An Exploration of Time from the Always-Insightful Denk

United StatesUnited States Mozart, Prokofiev, Beethoven, Schumann: Jeremy Denk (piano), Benaroya Hall, Seattle, 3.12.2017. (ZC)

Mozart – Rondo in A Minor, K.511
ProkofievVisions fugitives, Op.22
Beethoven – Sonata for Piano No.30 in E, Op.109
Schumann – Symphonic Etudes, Op.13

Wedged within a corner of the country, Seattle is an unlikely place for a career to incubate. Geographically, the Emerald City is distant from the traditional culture capitals of the United States. Even its closest domestic peers and rivals—San Francisco and Los Angeles—are hundreds of miles away and more readily come to mind as centers of artistic talent.

Yet Seattle punches above its weight as a nurturing nest of artistic talent, due in large part to the city’s strong summer chamber music festival. Seattle audiences have witnessed the emergence of a number of classical music’s most talented performers—both nationally and internationally. Perhaps the Emerald City’s artistic peers are not San Francisco or Los Angeles, but other cities in forgotten nooks of their respective realms, like Perth in Australia or Winnipeg, Manitoba. These are cities which bucked the trend of geographic isolation or cultural bias to become think tanks of artistic innovation.

In any case, to argue for Seattle’s position as an incubator of classical talent, a key exhibit must be Jeremy Denk. Seattle’s summer festival was a fixture of Denk’s early years. Over multiple weeks each summer, the pianist would dazzle Puget Sound audiences with his insights, which usually led listeners to deepen their intimacy with familiar works. Seattle has remained a regular stop for Denk as his career has progressed, even if the number of his concerts has decreased due to demand elsewhere. In the 2017-2018 season, Denk will return several times to appear with the Seattle Symphony.

Denk’s solo recitals teem with revelations big and small. Interpretation for him is a dynamic event—continuously unfolding. Thus, interpretations of the same pieces vary dramatically year to year, venue to venue. When Denk was absorbed with Ives, I heard him play the first sonata twice. His Seattle reading was infused with Romantic effects and softer edges. A few months later in New York, in the same sonata, the pianist shone a light on more contemporary sensibilities: Once-smooth passages became jagged, and lugubrious phrases had turned stark. As always, hearing Denk perform live is to witness his deeply personal and conscientious music making.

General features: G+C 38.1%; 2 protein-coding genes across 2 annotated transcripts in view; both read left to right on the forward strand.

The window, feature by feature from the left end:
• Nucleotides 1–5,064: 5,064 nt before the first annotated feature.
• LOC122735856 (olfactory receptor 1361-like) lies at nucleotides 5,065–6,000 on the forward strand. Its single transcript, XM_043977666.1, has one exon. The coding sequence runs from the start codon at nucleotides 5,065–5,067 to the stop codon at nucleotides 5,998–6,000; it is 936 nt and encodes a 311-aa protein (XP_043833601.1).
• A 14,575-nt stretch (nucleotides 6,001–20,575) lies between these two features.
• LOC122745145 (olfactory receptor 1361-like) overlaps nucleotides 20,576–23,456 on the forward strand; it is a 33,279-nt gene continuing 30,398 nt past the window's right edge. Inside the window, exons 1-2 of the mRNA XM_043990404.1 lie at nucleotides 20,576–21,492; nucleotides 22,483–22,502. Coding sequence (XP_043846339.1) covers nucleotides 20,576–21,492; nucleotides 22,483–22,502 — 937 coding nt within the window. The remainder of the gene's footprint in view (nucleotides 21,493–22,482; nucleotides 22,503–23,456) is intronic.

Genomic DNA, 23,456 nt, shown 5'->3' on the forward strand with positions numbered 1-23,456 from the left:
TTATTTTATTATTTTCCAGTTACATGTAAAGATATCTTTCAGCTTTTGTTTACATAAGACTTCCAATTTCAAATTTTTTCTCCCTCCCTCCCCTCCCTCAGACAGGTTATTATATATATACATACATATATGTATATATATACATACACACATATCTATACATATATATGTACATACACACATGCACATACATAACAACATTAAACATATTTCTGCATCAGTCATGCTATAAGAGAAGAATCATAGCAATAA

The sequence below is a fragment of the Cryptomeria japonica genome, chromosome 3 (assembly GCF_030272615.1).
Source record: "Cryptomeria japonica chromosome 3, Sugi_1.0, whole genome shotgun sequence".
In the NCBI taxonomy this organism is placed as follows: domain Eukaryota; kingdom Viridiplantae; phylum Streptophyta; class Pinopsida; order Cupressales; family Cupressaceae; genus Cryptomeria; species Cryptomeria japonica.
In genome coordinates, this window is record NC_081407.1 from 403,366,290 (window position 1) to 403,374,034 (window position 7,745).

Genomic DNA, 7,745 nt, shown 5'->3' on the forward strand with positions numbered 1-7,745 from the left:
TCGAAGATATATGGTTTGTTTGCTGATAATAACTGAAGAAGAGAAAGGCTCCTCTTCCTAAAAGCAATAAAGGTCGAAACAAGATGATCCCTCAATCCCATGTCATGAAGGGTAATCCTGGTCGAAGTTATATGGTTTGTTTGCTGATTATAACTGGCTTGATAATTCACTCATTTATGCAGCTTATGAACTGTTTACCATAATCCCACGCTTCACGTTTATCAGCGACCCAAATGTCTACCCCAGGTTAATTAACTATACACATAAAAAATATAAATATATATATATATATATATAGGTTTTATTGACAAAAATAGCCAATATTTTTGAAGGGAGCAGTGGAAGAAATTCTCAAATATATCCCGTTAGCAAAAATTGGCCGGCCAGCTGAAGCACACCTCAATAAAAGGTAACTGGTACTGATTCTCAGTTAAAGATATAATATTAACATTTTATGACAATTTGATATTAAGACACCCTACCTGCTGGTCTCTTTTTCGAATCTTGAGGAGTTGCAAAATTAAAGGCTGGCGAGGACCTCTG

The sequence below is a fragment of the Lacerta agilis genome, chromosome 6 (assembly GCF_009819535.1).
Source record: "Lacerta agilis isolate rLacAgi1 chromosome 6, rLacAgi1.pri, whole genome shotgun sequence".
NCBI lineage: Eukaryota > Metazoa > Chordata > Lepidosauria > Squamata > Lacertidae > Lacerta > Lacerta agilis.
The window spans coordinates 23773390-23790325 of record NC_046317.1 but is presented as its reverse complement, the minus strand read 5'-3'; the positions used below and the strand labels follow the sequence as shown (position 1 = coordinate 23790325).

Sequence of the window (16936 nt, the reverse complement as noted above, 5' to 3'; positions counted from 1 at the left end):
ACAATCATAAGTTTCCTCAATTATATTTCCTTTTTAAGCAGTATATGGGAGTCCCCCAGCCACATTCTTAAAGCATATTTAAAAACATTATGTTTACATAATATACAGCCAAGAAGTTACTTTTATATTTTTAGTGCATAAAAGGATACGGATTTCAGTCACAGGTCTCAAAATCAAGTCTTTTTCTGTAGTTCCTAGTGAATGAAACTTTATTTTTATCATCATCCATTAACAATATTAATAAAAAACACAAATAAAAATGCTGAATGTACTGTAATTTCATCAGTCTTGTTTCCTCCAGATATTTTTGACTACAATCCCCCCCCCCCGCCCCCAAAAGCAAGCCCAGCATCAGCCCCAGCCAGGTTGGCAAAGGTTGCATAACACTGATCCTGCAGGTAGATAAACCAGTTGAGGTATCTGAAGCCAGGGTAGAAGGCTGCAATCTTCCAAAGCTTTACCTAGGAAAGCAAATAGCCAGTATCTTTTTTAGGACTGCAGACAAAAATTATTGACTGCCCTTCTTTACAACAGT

In brief comments before the start of Sunday’s recital, Denk explained that the first half was a survey of how three composers confront time—treating it as an element that is fleeting, persistent, and even malleable. Mozart’s late Rondo in A minor opened the recital, with the composer’s unusually melancholic chromaticism foreshadowing Chopin, while impressing listeners with its complex structure. Each of its five sections divides the beat into smaller and smaller slices, as if to remind listeners that time is finite. But with each return to the Rondo’s main theme, Mozart seems to say that time is also cyclical—in the end returning to where it began.

Prokofiev’s Visions fugitives, a series of early keyboard miniatures, have their own complex relationship with time. None of the 20 pieces lasts longer than a few minutes—some just 20 or 30 seconds—but these vignettes are fully formed thoughts, each with the resonance and presence of an intense conversation with an intimate friend. Denk infused every aspect with flowing lyricism, and maintained a compelling, rich line through each fragment. Ultimately he assembled the young composer’s otherwise disparate movements into an eloquent statement of textured immediacy.

To conclude the first half, Denk easily mastered the conflicting moods of Beethoven’s Piano Sonata No.30 in E, Op.109. The first movement’s shift between its bubbly, familiar opening to a drawn-out rumination has never seemed more natural. Denk embraced Beethoven’s stormy conflict in the second movement, driving it to a brusque, unsettling conclusion, and in the finale, the pianist caressed each variation, for a distinct, eternal quality.

The afternoon ended with Robert Schumann’s thundering Symphonic Etudes, and though not as evocative as the first half, each variation tested the limits of Denk’s virtuosic gifts. Denk plunged his hands, fingers, and heart into the composer’s treacherous passages to scintillating effect.

Next March, Denk returns to Seattle for Beethoven’s Emperor Piano Concerto and a chamber recital with Seattle Symphony musicians. In April, he joins the orchestra for its tour of California and Nevada, in concerts that will undoubtedly be memorable experiences. To our good fortune, this artist continues to return to our nurturing—and appreciative—corner of the American realm.

Zach Carstensen

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